Please Note: This article is written for users of the following Microsoft Word versions: 2007, 2010, 2013, and 2016. If you are using an earlier version (Word 2003 or earlier), this tip may not work for you. For a version of this tip written specifically for earlier versions of Word, click here: Formatting Footnote Reference Marks.

Formatting Footnote Reference Marks

by Allen Wyatt
(last updated December 17, 2016)

You can format footnote reference marks in the same manner in which you format regular text. If you have a large number of footnotes in your text, however, it could get tedious to manually format every reference mark. Instead, consider changing the style that Word automatically applies to footnote reference marks.

When you add your first footnote to a document, Word automatically creates a style called Footnote Reference. To change the appearance of your footnote references, all you need to do is change the formatting associated with the style. (How you change styles has been covered extensively in other issues of WordTips.)

WordTips is your source for cost-effective Microsoft Word training. (Microsoft Word is the most popular word processing software in the world.) This tip (11739) applies to Microsoft Word 2007, 2010, 2013, and 2016. You can find a version of this tip for the older menu interface of Word here: Formatting Footnote Reference Marks.

Author Bio

Allen Wyatt

With more than 50 non-fiction books and numerous magazine articles to his credit, Allen Wyatt is an internationally recognized author. He  is president of Sharon Parq Associates, a computer and publishing services company. ...

MORE FROM ALLEN

Paragraph Numbers in Headers or Footers

If your documents routinely use numbered paragraphs, you may want to place the number of the page's first paragraph in ...

Discover More

Updating Many Template References

Documents rely on templates. If you change the location of those templates (on purpose or by accident), Word can take a ...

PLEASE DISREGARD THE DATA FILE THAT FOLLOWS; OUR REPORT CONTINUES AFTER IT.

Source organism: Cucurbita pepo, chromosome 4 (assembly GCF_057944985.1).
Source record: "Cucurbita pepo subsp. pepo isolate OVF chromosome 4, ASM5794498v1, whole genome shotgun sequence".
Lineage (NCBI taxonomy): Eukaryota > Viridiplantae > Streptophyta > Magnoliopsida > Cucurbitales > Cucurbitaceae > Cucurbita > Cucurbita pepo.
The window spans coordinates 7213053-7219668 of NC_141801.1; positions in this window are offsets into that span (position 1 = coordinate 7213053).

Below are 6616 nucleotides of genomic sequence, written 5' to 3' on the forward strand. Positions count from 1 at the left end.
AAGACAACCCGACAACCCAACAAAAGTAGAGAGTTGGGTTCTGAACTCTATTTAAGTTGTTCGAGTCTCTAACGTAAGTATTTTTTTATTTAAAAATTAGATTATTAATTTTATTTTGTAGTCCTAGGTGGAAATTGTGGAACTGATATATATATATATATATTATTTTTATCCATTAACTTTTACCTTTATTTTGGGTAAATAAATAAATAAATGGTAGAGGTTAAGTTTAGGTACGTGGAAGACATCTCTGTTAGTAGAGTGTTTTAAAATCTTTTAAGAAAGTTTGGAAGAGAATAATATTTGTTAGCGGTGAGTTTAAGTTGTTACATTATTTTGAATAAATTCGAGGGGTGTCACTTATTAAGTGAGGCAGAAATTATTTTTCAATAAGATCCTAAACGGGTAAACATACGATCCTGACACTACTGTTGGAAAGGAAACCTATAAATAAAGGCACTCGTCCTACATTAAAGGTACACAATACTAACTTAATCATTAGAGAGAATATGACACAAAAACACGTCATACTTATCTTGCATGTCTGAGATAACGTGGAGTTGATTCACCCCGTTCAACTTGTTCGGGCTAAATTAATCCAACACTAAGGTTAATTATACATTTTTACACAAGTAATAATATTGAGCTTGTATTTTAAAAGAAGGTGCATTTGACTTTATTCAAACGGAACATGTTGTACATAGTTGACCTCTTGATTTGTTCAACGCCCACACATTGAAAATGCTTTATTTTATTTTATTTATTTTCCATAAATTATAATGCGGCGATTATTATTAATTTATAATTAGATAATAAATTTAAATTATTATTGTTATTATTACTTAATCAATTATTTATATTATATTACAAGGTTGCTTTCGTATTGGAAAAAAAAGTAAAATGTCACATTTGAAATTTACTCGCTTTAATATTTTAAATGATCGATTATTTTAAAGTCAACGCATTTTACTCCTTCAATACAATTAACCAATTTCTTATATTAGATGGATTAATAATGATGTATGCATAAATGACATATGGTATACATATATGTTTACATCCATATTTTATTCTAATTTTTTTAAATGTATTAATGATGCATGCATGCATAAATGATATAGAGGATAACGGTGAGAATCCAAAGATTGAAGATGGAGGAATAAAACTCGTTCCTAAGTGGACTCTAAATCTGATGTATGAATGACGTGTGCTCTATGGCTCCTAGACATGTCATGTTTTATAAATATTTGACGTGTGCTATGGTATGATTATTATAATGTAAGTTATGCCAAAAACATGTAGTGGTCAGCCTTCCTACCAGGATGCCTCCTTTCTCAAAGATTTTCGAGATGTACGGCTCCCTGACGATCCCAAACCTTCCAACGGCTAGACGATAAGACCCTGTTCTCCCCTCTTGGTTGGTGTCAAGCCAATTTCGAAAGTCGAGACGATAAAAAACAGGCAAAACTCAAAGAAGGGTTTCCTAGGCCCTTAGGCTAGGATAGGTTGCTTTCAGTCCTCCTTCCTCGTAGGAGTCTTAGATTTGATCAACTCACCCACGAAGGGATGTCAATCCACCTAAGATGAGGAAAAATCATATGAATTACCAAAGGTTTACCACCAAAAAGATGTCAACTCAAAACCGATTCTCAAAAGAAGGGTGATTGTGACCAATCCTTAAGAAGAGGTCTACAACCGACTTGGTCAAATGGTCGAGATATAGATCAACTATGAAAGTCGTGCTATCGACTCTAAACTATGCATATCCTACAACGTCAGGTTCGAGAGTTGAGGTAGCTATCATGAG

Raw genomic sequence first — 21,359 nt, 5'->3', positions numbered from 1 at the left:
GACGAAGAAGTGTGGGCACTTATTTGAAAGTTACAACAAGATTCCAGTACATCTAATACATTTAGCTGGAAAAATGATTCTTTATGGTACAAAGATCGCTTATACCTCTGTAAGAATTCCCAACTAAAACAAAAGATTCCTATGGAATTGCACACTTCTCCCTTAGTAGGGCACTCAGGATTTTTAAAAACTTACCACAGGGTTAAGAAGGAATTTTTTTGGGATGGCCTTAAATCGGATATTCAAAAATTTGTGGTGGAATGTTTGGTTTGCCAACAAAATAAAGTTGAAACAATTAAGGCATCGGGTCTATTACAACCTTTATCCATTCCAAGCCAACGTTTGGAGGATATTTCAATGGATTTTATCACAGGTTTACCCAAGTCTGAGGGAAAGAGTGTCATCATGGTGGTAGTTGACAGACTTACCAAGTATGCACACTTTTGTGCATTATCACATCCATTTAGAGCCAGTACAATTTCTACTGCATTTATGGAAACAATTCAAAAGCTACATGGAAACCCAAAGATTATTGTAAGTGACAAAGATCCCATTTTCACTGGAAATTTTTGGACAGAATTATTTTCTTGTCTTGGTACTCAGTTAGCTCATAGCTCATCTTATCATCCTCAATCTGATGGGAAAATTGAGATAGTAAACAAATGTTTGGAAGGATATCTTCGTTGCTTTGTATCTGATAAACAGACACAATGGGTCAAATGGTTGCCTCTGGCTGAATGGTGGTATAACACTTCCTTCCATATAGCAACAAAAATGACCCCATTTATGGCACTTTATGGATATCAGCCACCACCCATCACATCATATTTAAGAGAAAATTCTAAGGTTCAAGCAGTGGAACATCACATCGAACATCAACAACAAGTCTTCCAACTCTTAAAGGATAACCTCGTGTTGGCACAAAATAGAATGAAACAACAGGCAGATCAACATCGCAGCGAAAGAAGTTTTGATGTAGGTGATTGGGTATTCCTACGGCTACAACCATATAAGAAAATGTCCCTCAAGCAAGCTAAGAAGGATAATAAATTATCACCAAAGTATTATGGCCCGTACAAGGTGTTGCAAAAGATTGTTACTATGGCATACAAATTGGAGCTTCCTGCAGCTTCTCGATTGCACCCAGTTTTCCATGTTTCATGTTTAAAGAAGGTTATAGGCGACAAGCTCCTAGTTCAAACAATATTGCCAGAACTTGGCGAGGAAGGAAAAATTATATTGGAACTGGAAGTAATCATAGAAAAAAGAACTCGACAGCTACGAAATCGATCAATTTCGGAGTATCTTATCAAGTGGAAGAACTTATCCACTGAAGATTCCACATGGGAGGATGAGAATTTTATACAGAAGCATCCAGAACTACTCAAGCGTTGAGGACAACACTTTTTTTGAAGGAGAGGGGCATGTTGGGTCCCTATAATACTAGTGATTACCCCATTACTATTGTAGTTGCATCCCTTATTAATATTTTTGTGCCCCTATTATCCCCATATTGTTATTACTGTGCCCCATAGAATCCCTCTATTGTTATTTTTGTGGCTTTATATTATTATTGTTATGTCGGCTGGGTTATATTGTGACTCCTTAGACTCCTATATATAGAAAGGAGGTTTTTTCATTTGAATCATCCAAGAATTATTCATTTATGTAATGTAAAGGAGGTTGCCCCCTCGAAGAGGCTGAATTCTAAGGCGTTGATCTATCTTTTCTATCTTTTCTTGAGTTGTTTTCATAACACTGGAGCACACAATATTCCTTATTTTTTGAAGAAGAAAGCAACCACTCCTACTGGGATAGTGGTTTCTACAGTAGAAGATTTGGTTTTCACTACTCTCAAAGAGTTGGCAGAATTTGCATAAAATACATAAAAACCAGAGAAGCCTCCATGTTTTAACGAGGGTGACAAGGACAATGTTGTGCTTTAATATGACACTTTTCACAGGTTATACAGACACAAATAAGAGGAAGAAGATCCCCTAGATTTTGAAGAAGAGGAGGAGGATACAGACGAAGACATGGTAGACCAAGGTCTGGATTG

Discover More

Deleting Index Entries

When you construct an index you need to insert all sorts of index fields throughout your document. If you want to later ...

Discover More

The First and Last Word on Word! Bestselling For Dummies author Dan Gookin puts his usual fun and friendly candor back to work to show you how to navigate Word 2013. Spend more time working and less time trying to figure it all out! Check out Word 2013 For Dummies today!

More WordTips (ribbon)

Standardizing Note Reference Placement

Want to modify where an endnote or footnote reference appears in relation to the punctuation in a sentence? Here's a way ...

Discover More

Footnotes within Footnotes

Need to add footnotes to your footnotes? It's actually allowed by some style guides, but Word doesn't make it so easy.

Discover More

Brackets around Footnote References

When you insert footnotes in a document, Word allows you to modify the formatting applied to the footnote references. ...

Discover More
Subscribe

FREE SERVICE: Get tips like this every week in WordTips, a free productivity newsletter. Enter your address and click "Subscribe."

View most recent newsletter.

Comments

If you would like to add an image to your comment (not an avatar, but an image to help in making the point of your comment), include the characters [{fig}] in your comment text. You’ll be prompted to upload your image when you submit the comment. Maximum image size is 6Mpixels. Images larger than 600px wide or 1000px tall will be reduced. Up to three images may be included in a comment. All images are subject to review. Commenting privileges may be curtailed if inappropriate images are posted.

What is five less than 7?

There are currently no comments for this tip. (Be the first to leave your comment—just use the simple form above!)


This Site

Got a version of Word that uses the ribbon interface (Word 2007 or later)? This site is for you! If you use an earlier version of Word, visit our WordTips site focusing on the menu interface.

Newest Tips
Subscribe

FREE SERVICE: Get tips like this every week in WordTips, a free productivity newsletter. Enter your address and click "Subscribe."

(Your e-mail address is not shared with anyone, ever.)

View the most recent newsletter.